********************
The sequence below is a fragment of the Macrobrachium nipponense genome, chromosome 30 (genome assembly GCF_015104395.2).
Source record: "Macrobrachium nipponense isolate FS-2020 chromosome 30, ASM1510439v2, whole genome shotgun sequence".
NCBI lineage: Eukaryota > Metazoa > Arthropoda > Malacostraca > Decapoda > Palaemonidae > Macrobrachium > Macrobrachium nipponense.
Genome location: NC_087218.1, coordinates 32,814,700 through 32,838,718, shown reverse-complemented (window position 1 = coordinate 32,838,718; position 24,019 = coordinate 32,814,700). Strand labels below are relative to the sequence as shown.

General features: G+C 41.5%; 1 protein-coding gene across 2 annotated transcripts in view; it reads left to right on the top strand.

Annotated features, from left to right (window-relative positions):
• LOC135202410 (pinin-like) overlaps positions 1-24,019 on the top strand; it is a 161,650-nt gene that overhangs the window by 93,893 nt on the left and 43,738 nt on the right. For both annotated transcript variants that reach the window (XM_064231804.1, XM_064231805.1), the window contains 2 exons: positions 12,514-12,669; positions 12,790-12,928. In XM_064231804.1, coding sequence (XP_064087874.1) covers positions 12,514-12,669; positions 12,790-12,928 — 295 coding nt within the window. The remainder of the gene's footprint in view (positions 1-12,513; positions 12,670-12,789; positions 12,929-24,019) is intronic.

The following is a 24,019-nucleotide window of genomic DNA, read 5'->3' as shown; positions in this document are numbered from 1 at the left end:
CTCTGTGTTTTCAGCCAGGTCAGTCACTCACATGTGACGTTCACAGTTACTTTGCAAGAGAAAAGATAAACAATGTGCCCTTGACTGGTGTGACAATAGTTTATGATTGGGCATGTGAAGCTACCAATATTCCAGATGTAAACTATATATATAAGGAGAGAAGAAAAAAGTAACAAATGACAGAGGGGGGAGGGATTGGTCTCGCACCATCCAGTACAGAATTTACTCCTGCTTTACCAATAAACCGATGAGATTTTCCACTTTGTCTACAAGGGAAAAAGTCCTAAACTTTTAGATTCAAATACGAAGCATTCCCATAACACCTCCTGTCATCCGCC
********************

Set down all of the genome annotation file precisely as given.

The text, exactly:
The sequence below is a fragment of the Macrobrachium nipponense genome, chromosome 30 (genome assembly GCF_015104395.2).
Source record: "Macrobrachium nipponense isolate FS-2020 chromosome 30, ASM1510439v2, whole genome shotgun sequence".
NCBI lineage: Eukaryota > Metazoa > Arthropoda > Malacostraca > Decapoda > Palaemonidae > Macrobrachium > Macrobrachium nipponense.
Genome location: NC_087218.1, coordinates 32,814,700 through 32,838,718, shown reverse-complemented (window position 1 = coordinate 32,838,718; position 24,019 = coordinate 32,814,700). Strand labels below are relative to the sequence as shown.

General features: G+C 41.5%; 1 protein-coding gene across 2 annotated transcripts in view; it reads left to right on the top strand.

Annotated features, from left to right (window-relative positions):
• LOC135202410 (pinin-like) overlaps positions 1-24,019 on the top strand; it is a 161,650-nt gene that overhangs the window by 93,893 nt on the left and 43,738 nt on the right. For both annotated transcript variants that reach the window (XM_064231804.1, XM_064231805.1), the window contains 2 exons: positions 12,514-12,669; positions 12,790-12,928. In XM_064231804.1, coding sequence (XP_064087874.1) covers positions 12,514-12,669; positions 12,790-12,928 — 295 coding nt within the window. The remainder of the gene's footprint in view (positions 1-12,513; positions 12,670-12,789; positions 12,929-24,019) is intronic.

The following is a 24,019-nucleotide window of genomic DNA, read 5'->3' as shown; positions in this document are numbered from 1 at the left end:
CTCTGTGTTTTCAGCCAGGTCAGTCACTCACATGTGACGTTCACAGTTACTTTGCAAGAGAAAAGATAAACAATGTGCCCTTGACTGGTGTGACAATAGTTTATGATTGGGCATGTGAAGCTACCAATATTCCAGATGTAAACTATATATATAAGGAGAGAAGAAAAAAGTAACAAATGACAGAGGGGGGAGGGATTGGTCTCGCACCATCCAGTACAGAATTTACTCCTGCTTTACCAATAAACCGATGAGATTTTCCACTTTGTCTACAAGGGAAAAAGTCCTAAACTTTTAGATTCAAATACGAAGCATTCCCATAACACCTCCTGTCATCCGCC